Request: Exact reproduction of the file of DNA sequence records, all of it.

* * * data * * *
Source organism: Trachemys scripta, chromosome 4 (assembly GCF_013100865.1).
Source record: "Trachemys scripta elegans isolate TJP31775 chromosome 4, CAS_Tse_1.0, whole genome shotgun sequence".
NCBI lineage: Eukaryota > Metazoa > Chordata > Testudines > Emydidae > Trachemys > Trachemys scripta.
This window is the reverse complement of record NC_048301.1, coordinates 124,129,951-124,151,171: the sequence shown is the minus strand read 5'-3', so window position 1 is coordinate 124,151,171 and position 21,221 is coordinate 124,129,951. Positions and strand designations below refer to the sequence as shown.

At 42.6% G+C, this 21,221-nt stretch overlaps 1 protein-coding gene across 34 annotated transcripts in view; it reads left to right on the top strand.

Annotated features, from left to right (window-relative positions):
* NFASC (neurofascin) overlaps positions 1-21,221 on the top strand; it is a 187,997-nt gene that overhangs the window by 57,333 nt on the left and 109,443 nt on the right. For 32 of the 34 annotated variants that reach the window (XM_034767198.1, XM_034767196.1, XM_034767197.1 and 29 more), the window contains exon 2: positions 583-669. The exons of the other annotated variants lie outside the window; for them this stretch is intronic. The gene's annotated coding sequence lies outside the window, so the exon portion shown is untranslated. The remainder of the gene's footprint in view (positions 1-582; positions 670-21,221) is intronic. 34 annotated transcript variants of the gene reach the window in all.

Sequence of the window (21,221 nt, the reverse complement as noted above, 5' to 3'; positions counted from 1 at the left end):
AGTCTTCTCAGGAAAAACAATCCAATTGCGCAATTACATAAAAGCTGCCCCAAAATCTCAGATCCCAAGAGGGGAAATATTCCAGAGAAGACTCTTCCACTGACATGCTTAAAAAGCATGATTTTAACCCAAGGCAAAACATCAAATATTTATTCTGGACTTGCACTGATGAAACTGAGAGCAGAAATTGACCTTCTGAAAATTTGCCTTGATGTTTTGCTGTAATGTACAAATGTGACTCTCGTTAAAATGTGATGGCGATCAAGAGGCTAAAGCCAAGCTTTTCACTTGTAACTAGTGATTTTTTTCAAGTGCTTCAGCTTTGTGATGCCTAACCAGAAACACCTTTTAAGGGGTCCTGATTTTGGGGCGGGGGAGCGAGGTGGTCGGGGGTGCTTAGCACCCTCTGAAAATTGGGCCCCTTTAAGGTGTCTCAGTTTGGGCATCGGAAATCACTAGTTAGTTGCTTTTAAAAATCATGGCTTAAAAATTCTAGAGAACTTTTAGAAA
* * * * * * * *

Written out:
Source organism: Trachemys scripta, chromosome 4 (assembly GCF_013100865.1).
Source record: "Trachemys scripta elegans isolate TJP31775 chromosome 4, CAS_Tse_1.0, whole genome shotgun sequence".
NCBI lineage: Eukaryota > Metazoa > Chordata > Testudines > Emydidae > Trachemys > Trachemys scripta.
This window is the reverse complement of record NC_048301.1, coordinates 124,129,951-124,151,171: the sequence shown is the minus strand read 5'-3', so window position 1 is coordinate 124,151,171 and position 21,221 is coordinate 124,129,951. Positions and strand designations below refer to the sequence as shown.

At 42.6% G+C, this 21,221-nt stretch overlaps 1 protein-coding gene across 34 annotated transcripts in view; it reads left to right on the top strand.

Annotated features, from left to right (window-relative positions):
* NFASC (neurofascin) overlaps positions 1-21,221 on the top strand; it is a 187,997-nt gene that overhangs the window by 57,333 nt on the left and 109,443 nt on the right. For 32 of the 34 annotated variants that reach the window (XM_034767198.1, XM_034767196.1, XM_034767197.1 and 29 more), the window contains exon 2: positions 583-669. The exons of the other annotated variants lie outside the window; for them this stretch is intronic. The gene's annotated coding sequence lies outside the window, so the exon portion shown is untranslated. The remainder of the gene's footprint in view (positions 1-582; positions 670-21,221) is intronic. 34 annotated transcript variants of the gene reach the window in all.

Sequence of the window (21,221 nt, the reverse complement as noted above, 5' to 3'; positions counted from 1 at the left end):
AGTCTTCTCAGGAAAAACAATCCAATTGCGCAATTACATAAAAGCTGCCCCAAAATCTCAGATCCCAAGAGGGGAAATATTCCAGAGAAGACTCTTCCACTGACATGCTTAAAAAGCATGATTTTAACCCAAGGCAAAACATCAAATATTTATTCTGGACTTGCACTGATGAAACTGAGAGCAGAAATTGACCTTCTGAAAATTTGCCTTGATGTTTTGCTGTAATGTACAAATGTGACTCTCGTTAAAATGTGATGGCGATCAAGAGGCTAAAGCCAAGCTTTTCACTTGTAACTAGTGATTTTTTTCAAGTGCTTCAGCTTTGTGATGCCTAACCAGAAACACCTTTTAAGGGGTCCTGATTTTGGGGCGGGGGAGCGAGGTGGTCGGGGGTGCTTAGCACCCTCTGAAAATTGGGCCCCTTTAAGGTGTCTCAGTTTGGGCATCGGAAATCACTAGTTAGTTGCTTTTAAAAATCATGGCTTAAAAATTCTAGAGAACTTTTAGAAA